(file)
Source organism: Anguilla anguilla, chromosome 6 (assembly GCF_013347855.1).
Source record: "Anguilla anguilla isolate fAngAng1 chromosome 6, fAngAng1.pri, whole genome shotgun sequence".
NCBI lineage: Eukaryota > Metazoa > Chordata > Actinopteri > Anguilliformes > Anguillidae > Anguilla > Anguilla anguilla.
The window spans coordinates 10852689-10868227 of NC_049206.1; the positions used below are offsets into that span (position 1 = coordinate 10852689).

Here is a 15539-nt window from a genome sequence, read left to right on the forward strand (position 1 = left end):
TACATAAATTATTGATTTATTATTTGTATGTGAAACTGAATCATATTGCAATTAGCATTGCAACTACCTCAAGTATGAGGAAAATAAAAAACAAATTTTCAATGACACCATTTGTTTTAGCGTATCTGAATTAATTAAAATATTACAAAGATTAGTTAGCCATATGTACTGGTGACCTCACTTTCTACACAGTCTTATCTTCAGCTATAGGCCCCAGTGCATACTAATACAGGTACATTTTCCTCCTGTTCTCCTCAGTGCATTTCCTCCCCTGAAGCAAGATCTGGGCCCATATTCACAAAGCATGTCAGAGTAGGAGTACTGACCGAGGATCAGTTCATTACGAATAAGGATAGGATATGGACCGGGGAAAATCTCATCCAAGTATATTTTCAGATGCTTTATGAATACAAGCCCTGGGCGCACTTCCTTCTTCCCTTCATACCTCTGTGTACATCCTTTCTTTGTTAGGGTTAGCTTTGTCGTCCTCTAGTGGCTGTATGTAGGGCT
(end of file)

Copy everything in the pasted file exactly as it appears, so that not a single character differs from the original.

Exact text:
Source organism: Anguilla anguilla, chromosome 6 (assembly GCF_013347855.1).
Source record: "Anguilla anguilla isolate fAngAng1 chromosome 6, fAngAng1.pri, whole genome shotgun sequence".
NCBI lineage: Eukaryota > Metazoa > Chordata > Actinopteri > Anguilliformes > Anguillidae > Anguilla > Anguilla anguilla.
The window spans coordinates 10852689-10868227 of NC_049206.1; the positions used below are offsets into that span (position 1 = coordinate 10852689).

Here is a 15539-nt window from a genome sequence, read left to right on the forward strand (position 1 = left end):
TACATAAATTATTGATTTATTATTTGTATGTGAAACTGAATCATATTGCAATTAGCATTGCAACTACCTCAAGTATGAGGAAAATAAAAAACAAATTTTCAATGACACCATTTGTTTTAGCGTATCTGAATTAATTAAAATATTACAAAGATTAGTTAGCCATATGTACTGGTGACCTCACTTTCTACACAGTCTTATCTTCAGCTATAGGCCCCAGTGCATACTAATACAGGTACATTTTCCTCCTGTTCTCCTCAGTGCATTTCCTCCCCTGAAGCAAGATCTGGGCCCATATTCACAAAGCATGTCAGAGTAGGAGTACTGACCGAGGATCAGTTCATTACGAATAAGGATAGGATATGGACCGGGGAAAATCTCATCCAAGTATATTTTCAGATGCTTTATGAATACAAGCCCTGGGCGCACTTCCTTCTTCCCTTCATACCTCTGTGTACATCCTTTCTTTGTTAGGGTTAGCTTTGTCGTCCTCTAGTGGCTGTATGTAGGGCT